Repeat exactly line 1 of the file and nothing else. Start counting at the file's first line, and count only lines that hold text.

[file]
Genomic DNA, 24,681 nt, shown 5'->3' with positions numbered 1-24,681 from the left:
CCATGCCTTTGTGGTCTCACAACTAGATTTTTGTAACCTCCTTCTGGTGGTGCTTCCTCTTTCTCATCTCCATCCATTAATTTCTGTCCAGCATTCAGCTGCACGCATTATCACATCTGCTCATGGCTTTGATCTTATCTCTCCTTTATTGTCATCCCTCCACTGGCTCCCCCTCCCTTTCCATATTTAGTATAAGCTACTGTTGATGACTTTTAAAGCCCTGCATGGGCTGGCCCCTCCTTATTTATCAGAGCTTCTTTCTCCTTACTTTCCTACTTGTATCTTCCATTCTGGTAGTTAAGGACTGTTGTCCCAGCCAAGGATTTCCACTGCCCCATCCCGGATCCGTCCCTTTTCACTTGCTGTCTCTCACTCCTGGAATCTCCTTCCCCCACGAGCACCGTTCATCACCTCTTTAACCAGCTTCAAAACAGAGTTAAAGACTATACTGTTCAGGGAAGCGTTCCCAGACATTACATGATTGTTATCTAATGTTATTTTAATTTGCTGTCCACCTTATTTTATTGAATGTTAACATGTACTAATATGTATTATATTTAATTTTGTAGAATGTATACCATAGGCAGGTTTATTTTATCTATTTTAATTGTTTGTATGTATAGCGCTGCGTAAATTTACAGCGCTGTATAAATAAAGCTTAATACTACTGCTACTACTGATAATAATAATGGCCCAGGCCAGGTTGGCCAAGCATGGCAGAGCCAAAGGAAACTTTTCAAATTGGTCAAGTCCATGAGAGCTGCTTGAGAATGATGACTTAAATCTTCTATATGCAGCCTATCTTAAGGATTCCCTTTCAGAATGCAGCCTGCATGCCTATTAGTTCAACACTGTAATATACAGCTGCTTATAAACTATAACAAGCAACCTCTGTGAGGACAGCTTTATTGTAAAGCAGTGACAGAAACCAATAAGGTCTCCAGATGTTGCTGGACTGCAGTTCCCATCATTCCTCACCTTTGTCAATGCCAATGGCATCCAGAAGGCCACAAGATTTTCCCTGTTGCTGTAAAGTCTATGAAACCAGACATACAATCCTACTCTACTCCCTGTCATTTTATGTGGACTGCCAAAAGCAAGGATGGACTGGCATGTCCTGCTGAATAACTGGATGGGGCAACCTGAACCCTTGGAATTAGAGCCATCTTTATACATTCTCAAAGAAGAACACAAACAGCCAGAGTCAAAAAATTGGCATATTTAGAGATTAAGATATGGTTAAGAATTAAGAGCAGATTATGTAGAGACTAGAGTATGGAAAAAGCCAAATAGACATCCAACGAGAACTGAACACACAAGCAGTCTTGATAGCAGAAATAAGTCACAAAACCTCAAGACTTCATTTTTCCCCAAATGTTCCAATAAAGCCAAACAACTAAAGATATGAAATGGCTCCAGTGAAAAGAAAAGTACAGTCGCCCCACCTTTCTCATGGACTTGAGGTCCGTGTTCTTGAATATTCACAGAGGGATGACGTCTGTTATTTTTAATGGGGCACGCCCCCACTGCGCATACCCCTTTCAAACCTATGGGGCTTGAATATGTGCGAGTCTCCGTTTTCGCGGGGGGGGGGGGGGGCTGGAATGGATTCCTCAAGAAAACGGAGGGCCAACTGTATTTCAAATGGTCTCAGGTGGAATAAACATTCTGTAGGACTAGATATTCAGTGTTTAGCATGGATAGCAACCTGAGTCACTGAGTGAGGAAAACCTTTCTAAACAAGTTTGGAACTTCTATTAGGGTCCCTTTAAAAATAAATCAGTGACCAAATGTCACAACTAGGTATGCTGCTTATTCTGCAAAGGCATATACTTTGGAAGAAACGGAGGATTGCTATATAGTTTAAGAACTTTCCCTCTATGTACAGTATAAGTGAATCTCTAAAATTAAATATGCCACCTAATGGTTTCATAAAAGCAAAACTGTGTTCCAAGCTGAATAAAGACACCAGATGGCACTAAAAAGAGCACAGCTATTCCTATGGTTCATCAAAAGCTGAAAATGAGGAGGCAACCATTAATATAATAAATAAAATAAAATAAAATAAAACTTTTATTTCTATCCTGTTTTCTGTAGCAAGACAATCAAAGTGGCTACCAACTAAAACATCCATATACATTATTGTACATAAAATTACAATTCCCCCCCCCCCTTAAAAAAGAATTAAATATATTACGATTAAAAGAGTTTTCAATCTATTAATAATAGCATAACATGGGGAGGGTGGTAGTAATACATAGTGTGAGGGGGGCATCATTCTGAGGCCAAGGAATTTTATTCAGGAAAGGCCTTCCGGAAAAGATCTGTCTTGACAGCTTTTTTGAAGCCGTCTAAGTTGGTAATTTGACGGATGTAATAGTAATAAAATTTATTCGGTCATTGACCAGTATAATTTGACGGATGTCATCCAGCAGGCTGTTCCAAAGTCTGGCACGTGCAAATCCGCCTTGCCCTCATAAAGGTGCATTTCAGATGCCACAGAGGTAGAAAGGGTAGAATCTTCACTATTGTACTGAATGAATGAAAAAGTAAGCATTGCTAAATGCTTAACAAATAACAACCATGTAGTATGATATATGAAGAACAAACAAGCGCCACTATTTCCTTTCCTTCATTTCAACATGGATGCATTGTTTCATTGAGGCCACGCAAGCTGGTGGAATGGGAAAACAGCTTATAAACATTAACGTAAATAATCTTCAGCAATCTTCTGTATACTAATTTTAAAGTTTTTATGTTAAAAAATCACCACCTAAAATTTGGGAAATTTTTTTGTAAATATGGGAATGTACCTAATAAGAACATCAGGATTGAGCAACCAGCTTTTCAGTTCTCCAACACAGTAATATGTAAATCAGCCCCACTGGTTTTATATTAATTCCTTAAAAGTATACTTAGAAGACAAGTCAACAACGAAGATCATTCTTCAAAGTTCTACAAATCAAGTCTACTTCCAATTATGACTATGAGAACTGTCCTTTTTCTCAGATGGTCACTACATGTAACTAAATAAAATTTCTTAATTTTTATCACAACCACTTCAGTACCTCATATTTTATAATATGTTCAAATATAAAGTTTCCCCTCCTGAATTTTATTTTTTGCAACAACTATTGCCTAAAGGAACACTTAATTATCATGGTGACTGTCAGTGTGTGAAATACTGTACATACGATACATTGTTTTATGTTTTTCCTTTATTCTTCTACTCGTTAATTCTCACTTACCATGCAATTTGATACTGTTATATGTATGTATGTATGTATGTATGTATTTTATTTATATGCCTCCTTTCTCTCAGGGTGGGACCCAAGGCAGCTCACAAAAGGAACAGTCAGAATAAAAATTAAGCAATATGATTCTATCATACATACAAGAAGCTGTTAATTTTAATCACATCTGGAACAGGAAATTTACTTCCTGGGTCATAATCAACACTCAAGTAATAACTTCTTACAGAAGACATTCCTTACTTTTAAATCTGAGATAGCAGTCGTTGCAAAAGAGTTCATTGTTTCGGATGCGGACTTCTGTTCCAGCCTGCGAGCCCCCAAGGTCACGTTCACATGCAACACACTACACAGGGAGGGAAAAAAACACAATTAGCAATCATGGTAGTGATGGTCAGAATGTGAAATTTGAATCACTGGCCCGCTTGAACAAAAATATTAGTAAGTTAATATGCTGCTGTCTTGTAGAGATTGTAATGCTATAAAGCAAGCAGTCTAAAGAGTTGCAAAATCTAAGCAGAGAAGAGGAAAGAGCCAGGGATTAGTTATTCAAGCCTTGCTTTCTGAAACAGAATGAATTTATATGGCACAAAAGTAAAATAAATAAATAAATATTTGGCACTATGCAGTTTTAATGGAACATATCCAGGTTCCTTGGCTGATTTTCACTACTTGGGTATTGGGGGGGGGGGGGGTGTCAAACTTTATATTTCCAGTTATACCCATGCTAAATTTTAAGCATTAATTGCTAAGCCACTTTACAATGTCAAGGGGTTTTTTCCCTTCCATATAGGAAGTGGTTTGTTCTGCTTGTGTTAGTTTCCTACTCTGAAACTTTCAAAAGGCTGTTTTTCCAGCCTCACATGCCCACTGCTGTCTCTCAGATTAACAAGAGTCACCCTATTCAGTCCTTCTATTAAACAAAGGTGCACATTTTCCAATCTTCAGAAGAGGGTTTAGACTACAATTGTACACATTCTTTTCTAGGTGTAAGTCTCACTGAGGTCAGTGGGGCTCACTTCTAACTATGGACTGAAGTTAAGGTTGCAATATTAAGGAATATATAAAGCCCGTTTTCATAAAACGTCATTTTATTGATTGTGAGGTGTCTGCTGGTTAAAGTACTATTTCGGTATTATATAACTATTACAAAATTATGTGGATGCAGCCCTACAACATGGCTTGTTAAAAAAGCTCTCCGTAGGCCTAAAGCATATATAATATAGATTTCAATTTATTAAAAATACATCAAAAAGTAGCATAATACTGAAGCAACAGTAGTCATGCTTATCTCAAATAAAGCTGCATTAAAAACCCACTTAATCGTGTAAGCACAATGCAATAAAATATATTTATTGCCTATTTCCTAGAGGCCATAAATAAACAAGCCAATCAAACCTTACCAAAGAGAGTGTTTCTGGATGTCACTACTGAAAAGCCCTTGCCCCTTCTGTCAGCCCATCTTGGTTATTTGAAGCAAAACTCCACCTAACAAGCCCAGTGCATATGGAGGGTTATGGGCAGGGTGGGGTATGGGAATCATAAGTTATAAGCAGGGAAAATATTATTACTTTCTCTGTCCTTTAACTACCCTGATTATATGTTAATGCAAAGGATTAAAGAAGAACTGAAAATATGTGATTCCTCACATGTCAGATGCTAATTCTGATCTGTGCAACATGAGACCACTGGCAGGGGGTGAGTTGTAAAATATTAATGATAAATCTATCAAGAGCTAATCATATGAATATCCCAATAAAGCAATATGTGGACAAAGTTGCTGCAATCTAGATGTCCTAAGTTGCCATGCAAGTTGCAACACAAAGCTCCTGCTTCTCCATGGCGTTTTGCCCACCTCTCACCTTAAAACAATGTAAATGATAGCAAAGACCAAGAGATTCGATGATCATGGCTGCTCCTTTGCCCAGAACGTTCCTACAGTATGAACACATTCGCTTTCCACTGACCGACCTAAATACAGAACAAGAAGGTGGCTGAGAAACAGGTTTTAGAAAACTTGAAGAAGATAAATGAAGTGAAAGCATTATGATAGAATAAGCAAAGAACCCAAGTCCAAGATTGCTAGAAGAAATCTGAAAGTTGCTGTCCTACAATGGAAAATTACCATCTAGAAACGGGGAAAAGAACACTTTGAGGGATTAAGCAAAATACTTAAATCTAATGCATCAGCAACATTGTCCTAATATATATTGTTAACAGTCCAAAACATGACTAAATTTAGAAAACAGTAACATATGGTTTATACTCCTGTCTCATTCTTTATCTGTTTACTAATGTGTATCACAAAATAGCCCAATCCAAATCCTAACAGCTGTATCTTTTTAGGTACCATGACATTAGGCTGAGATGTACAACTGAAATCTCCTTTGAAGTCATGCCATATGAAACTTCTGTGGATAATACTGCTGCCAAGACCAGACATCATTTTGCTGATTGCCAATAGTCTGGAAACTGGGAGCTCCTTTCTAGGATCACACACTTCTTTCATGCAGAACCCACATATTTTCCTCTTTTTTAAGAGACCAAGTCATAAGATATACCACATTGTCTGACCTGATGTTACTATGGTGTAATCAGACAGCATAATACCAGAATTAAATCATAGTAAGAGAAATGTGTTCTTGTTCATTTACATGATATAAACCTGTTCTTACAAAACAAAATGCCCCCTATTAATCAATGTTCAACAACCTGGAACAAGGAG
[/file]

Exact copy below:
Genomic DNA, 24,681 nt, shown 5'->3' with positions numbered 1-24,681 from the left: